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Economic Insights

Recent reports on mortgage lending, loan spreads, and housing-market sentiment suggest that the current recovery has staying power.

Where does the U.S. housing market stand? To answer that question, we looked at a number of recent data reports covering different aspects of this crucial sector of the U.S. economy. One way to assess the health of the sector is by looking at how many mortgages are being granted for home purchases. For-purchase mortgage activity has languished at a level that suggests the housing recovery has stalled.

But the low level of recent activity could be due to delays caused by the succession of major hurricanes that hit the United States, along with a shortage of inventory of new and existing homes for sale. Both would suggest at least a short-term improvement in housing starts, as the market eventually responds to catch up with demand.

Another important gauge is the relative affordability of houses for prospective buyers. While fixed-rate mortgage rates recently have crept up somewhat, the increase has not been enough to deter a significant number of buyers; housing remains very affordable relative to income. For their part, banks appear to be pricing mortgage loans very attractively relative to funding costs.

This development suggests that lenders are competing more aggressively for business, but that demand is weak. This, in turn, is a good signal for buyers and builders, and it hints that banks are devoting more capital to a business they relied on heavily during the boom years of 2001–07, but shunned after the housing bubble burst.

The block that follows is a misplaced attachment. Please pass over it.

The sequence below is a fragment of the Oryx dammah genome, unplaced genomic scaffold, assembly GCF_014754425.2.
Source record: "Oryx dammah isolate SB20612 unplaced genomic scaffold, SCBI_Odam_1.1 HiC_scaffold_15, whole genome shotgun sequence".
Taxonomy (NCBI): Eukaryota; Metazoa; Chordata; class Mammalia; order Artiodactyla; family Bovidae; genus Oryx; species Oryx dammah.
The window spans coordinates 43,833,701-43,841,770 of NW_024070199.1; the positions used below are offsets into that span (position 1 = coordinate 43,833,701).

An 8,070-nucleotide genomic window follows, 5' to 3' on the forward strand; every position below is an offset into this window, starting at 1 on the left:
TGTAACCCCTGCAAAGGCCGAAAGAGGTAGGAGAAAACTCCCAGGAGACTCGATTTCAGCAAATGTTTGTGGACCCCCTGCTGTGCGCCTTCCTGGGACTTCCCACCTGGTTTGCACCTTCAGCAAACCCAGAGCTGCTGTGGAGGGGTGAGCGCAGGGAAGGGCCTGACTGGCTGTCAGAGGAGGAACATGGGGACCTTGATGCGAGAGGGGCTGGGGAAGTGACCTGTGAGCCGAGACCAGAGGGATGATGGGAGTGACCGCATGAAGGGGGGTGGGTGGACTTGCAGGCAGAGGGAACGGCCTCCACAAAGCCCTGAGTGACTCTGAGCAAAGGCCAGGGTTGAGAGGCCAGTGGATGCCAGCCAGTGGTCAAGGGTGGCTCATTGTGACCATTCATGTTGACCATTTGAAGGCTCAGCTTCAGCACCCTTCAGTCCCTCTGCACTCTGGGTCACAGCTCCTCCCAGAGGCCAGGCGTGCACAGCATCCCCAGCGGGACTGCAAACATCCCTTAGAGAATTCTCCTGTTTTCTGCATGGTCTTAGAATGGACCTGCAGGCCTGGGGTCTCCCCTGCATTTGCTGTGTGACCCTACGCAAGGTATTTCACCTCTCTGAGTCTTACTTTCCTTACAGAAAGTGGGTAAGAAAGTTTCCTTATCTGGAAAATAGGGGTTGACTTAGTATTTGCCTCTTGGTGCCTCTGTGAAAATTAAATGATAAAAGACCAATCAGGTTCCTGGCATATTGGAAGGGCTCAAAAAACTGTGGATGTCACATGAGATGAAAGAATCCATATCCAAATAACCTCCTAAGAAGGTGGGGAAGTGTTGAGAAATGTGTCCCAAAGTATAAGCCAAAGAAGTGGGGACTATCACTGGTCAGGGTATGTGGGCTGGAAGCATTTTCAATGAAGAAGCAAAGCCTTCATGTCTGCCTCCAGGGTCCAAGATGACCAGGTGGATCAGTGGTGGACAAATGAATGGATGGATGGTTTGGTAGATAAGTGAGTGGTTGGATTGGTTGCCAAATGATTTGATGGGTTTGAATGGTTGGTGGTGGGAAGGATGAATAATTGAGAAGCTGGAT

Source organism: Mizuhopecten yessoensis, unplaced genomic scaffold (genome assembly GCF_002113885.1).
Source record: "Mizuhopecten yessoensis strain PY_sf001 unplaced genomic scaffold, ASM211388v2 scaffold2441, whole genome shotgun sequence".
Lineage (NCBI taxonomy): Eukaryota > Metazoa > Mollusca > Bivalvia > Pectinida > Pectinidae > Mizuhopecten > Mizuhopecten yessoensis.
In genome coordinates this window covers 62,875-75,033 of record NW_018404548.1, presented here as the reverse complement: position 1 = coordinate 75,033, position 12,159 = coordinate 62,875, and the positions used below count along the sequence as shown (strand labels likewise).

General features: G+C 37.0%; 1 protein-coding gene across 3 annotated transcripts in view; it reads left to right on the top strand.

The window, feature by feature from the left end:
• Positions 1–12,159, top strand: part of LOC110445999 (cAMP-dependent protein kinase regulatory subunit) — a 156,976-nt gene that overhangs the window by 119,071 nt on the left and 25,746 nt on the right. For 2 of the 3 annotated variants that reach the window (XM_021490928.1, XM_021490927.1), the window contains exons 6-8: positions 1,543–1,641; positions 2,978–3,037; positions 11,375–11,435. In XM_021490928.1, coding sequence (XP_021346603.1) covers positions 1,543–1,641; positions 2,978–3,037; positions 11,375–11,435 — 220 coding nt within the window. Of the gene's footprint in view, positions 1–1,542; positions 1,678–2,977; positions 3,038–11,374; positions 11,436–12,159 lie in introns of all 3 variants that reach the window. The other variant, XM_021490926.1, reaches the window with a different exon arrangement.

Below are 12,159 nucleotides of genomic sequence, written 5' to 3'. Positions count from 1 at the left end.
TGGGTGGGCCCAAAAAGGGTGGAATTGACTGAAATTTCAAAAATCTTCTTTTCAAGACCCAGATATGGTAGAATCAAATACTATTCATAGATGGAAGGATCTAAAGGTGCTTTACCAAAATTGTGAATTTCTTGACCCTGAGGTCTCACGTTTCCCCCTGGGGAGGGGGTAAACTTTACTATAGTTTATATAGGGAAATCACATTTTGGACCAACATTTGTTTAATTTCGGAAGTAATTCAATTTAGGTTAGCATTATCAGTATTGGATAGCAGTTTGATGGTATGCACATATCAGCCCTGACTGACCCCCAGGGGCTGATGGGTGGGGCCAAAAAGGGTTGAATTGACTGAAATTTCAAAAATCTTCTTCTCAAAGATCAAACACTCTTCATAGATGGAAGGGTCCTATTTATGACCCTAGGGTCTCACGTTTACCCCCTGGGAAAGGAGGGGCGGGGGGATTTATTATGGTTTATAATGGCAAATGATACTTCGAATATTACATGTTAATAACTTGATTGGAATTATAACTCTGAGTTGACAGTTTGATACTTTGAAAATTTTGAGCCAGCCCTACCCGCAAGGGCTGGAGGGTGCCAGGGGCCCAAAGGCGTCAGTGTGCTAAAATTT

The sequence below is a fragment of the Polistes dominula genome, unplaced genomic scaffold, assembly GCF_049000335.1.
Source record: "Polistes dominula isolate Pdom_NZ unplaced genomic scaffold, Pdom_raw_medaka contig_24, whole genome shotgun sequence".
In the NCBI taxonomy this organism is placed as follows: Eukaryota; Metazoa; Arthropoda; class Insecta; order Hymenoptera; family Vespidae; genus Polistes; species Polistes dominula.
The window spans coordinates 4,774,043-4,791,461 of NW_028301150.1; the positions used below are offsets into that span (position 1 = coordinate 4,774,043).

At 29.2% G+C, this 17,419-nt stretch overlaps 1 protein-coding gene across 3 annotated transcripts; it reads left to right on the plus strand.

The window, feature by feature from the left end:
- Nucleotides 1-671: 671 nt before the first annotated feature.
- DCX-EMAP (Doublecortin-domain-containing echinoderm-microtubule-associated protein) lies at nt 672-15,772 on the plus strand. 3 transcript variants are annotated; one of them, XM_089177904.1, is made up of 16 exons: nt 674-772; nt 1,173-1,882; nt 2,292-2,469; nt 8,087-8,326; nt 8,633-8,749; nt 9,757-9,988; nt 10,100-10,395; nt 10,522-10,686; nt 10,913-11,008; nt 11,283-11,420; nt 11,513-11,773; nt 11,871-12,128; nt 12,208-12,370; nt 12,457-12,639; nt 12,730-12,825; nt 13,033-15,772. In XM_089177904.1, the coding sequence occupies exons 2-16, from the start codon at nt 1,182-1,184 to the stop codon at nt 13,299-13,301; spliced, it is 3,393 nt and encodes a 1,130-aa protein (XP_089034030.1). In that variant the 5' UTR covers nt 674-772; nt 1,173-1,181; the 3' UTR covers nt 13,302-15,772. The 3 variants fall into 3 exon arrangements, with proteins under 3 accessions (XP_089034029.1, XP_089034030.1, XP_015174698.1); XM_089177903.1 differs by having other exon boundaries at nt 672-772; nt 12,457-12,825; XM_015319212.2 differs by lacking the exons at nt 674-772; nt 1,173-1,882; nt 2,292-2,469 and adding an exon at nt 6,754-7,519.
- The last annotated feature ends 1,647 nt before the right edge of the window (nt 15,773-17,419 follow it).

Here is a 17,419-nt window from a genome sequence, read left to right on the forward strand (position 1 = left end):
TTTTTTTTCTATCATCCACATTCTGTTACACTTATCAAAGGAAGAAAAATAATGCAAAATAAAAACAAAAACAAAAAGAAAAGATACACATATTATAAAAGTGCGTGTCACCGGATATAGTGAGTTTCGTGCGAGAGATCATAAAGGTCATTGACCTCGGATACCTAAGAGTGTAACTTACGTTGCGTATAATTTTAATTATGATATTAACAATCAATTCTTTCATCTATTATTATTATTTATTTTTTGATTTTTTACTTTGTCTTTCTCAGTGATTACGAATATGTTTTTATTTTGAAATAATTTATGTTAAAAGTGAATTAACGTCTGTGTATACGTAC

One final indicator comes from a widely followed sentiment report. The University of Michigan survey reveals that the housing market is healthy overall, but that, in a rare crossover, sellers are increasingly optimistic about trading conditions, while buyers have become less enthusiastic.

If it really is more of a seller’s market than usual, it should soon be reflected in increased supply—more starts of newly built houses and more existing homes listed for sale. Along with the other factors we’ve discussed here, that would be one more indication that the current U.S. housing recovery, while not as strong as past rebounds, has staying power.

 

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